Let’s get the disclaimer out of the way: the traditional draft value chart is outdated, and it never made much sense in the first place. Trying to use logic to explain why teams operate in an illogical manner is a tall task, and probably a waste of time. So, let’s try anyway.

First, I recreated my draft value chart. To do that, I looked at the first 224 players selected in each draft from 1970 to 2009. PFR assigns Approximate Value grades to each player in each season, but since AV grades are gross units, we need to tweak those numbers to measure marginal value. As a result, I only gave players credit for their AV above two points in each season; that difference is a metric I’m defining as a player’s Marginal AV. For example, if a player has AV scores of 8, 1, and 3 in three straight years, those scores are translated into Marginal AV scores of 6, 0 and 1.

The graph below shows the average Marginal AV produced by each draft pick in each season from ’70 to ’09. The blue line shows the average Marginal AV produced by draft picks as rookies, the red line represents second-year players, green is for year three, purple for the fourth season, and orange for average Marginal AV in year five.

That graph isn’t all that exciting, and it’s probably a bit confusing.^{1} So let’s smooth the data. As it turns out, the lines are nearly identical to each other for players in four of the five seasons, but we get a dissimilar best-fit curve for rookies:

Now, let’s take a step back. We know that the Jimmy Johnson chart is too steep: it overvalues the top picks, and undervalues all other picks. If our goal is to recreate that chart, it appears as though we should only focus on rookie performance. Based on this information, the drop off in production from the the top picks to the rest of the draft is more significant during year one than during any other year.^{2}

Of course, just looking at the Marginal AV of rookies doesn’t recreate the traditional chart, which is much steeper than the curve above. But what if instead of using 2 points as our amount of replacement-level AV, we up that number to 6 points?^{3} Now, an AV of 10 turns into just 4 points of Marginal AV, an AV of 5 is worth zero, and an AV of 15 is worth nine points of Marginal AV. Well, if you do that, and look at only rookie season performance, you get something pretty similar to the traditional chart.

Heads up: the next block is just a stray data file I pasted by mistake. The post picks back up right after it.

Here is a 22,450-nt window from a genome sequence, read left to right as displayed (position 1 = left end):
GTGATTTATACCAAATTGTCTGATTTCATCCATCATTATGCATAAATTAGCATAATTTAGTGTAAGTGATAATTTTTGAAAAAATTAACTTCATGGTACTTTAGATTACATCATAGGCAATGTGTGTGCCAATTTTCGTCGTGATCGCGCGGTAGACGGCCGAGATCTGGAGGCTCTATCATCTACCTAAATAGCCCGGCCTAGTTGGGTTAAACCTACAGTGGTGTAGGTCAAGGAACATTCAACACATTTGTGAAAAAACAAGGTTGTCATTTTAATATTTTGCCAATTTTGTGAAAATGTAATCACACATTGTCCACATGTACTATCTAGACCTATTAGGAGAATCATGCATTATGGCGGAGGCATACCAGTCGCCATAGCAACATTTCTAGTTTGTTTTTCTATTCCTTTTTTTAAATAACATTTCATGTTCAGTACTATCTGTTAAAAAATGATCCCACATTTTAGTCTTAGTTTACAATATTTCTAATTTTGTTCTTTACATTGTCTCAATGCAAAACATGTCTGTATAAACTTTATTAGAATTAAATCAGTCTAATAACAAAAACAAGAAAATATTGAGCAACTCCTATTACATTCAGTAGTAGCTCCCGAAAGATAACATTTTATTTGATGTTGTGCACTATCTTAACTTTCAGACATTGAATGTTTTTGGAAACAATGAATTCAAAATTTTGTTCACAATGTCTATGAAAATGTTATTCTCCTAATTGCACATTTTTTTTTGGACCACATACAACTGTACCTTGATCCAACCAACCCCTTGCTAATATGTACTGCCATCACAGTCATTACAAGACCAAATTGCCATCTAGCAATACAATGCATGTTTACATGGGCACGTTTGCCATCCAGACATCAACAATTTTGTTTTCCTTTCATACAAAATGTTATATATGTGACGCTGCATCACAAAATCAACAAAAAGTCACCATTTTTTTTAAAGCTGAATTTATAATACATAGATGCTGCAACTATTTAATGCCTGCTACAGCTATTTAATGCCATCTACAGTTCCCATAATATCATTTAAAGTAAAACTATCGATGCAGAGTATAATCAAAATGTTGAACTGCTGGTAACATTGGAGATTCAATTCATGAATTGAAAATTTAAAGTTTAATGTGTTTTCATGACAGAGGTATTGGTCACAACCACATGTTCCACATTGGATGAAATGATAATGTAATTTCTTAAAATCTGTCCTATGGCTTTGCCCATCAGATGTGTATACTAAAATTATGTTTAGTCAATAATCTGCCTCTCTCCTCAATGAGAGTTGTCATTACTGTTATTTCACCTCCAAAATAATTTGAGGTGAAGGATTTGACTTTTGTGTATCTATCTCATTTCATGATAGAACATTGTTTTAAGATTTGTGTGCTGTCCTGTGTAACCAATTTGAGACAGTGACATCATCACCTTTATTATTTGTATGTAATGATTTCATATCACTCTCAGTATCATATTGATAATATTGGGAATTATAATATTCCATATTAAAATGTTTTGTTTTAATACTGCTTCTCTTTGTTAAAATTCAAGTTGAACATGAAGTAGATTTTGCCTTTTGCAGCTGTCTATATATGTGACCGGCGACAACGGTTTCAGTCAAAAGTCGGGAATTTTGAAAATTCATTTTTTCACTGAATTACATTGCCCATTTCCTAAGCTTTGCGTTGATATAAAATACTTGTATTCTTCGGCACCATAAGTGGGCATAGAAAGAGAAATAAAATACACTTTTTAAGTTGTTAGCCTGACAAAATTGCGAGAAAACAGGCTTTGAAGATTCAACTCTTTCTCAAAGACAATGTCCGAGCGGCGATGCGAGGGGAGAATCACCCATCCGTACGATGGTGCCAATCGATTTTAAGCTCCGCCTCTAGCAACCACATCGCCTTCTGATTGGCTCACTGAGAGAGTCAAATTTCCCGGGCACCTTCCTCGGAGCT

How similar? The graph below plots the average Marginal AV (replacement level = 6 points) of each draft pick from 1970 to 2009 *and* the values in the traditional draft value chart. I converted the Marginal AV data so that we could plot it on the same scale as the Jimmy Johnson draft value chart.^{4} In the graph below, the JJ draft values are in red, and the average Marginal AV data is in blue:

Pretty neat, eh?

So what’s an AV of 6 mean in real life terms? Here’s a list of players from 2013 with an AV of 6. It’s mostly bad starters ofN good teams or average starters on average teams. So, if you are *only* concerned with how a player performs as a rookie, and you *only* care about finding better than mediocre-starter performance, then the Jimmy Johnson chart actually does a pretty decent job of measuring the value of each draft pick. In other words, the chart tells you how likely you are to find an immediately valuable contributor in the draft, but little else.

- In case you’re curious, the Y-axis represents the percentage of Marginal AV produced by that draft slot relative to the total Marginal AV from the top 224 draft picks in the aggregate. [↩]
- A likely explanation: playing time
*due to draft status*. Approximate Value is (intentionally) pretty heavily tied to playing time, so it makes sense that Marginal AV would be steeper for rookies. [↩] - Why six? Trial and error, of course. [↩]
- How did I do that? The JJ chart has 60,684.4 points of value, so I multiplied the average Marginal AV (using 6 as replacement-level) for each draft pick by 60,684.4, and divided by the sum of the Marginal AV for all draft picks. [↩]

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